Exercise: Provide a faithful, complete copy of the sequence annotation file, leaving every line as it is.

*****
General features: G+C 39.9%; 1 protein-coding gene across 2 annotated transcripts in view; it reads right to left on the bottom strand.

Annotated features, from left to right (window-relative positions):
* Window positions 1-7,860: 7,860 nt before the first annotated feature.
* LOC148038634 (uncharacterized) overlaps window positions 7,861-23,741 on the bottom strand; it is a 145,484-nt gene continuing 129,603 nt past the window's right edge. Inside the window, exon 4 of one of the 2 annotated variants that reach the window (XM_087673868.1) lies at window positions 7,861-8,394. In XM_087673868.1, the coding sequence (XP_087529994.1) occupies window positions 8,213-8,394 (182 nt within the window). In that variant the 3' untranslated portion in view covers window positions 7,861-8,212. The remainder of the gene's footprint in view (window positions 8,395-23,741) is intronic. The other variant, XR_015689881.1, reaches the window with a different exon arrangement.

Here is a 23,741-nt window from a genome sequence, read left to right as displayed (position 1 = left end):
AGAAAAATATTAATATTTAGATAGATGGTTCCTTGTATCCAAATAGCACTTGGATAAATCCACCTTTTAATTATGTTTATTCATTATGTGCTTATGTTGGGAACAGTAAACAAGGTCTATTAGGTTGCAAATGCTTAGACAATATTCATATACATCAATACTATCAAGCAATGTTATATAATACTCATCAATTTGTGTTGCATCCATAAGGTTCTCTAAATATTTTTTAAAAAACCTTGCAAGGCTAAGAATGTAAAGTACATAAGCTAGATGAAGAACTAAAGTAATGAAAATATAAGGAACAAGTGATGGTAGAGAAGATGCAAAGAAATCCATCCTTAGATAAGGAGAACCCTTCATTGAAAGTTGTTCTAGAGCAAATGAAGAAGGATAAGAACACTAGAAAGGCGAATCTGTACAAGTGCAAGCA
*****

General features: G+C 39.9%; 1 protein-coding gene across 2 annotated transcripts in view; it reads right to left on the bottom strand.

Annotated features, from left to right (window-relative positions):
* Window positions 1-7,860: 7,860 nt before the first annotated feature.
* LOC148038634 (uncharacterized) overlaps window positions 7,861-23,741 on the bottom strand; it is a 145,484-nt gene continuing 129,603 nt past the window's right edge. Inside the window, exon 4 of one of the 2 annotated variants that reach the window (XM_087673868.1) lies at window positions 7,861-8,394. In XM_087673868.1, the coding sequence (XP_087529994.1) occupies window positions 8,213-8,394 (182 nt within the window). In that variant the 3' untranslated portion in view covers window positions 7,861-8,212. The remainder of the gene's footprint in view (window positions 8,395-23,741) is intronic. The other variant, XR_015689881.1, reaches the window with a different exon arrangement.

Here is a 23,741-nt window from a genome sequence, read left to right as displayed (position 1 = left end):
AGAAAAATATTAATATTTAGATAGATGGTTCCTTGTATCCAAATAGCACTTGGATAAATCCACCTTTTAATTATGTTTATTCATTATGTGCTTATGTTGGGAACAGTAAACAAGGTCTATTAGGTTGCAAATGCTTAGACAATATTCATATACATCAATACTATCAAGCAATGTTATATAATACTCATCAATTTGTGTTGCATCCATAAGGTTCTCTAAATATTTTTTAAAAAACCTTGCAAGGCTAAGAATGTAAAGTACATAAGCTAGATGAAGAACTAAAGTAATGAAAATATAAGGAACAAGTGATGGTAGAGAAGATGCAAAGAAATCCATCCTTAGATAAGGAGAACCCTTCATTGAAAGTTGTTCTAGAGCAAATGAAGAAGGATAAGAACACTAGAAAGGCGAATCTGTACAAGTGCAAGCA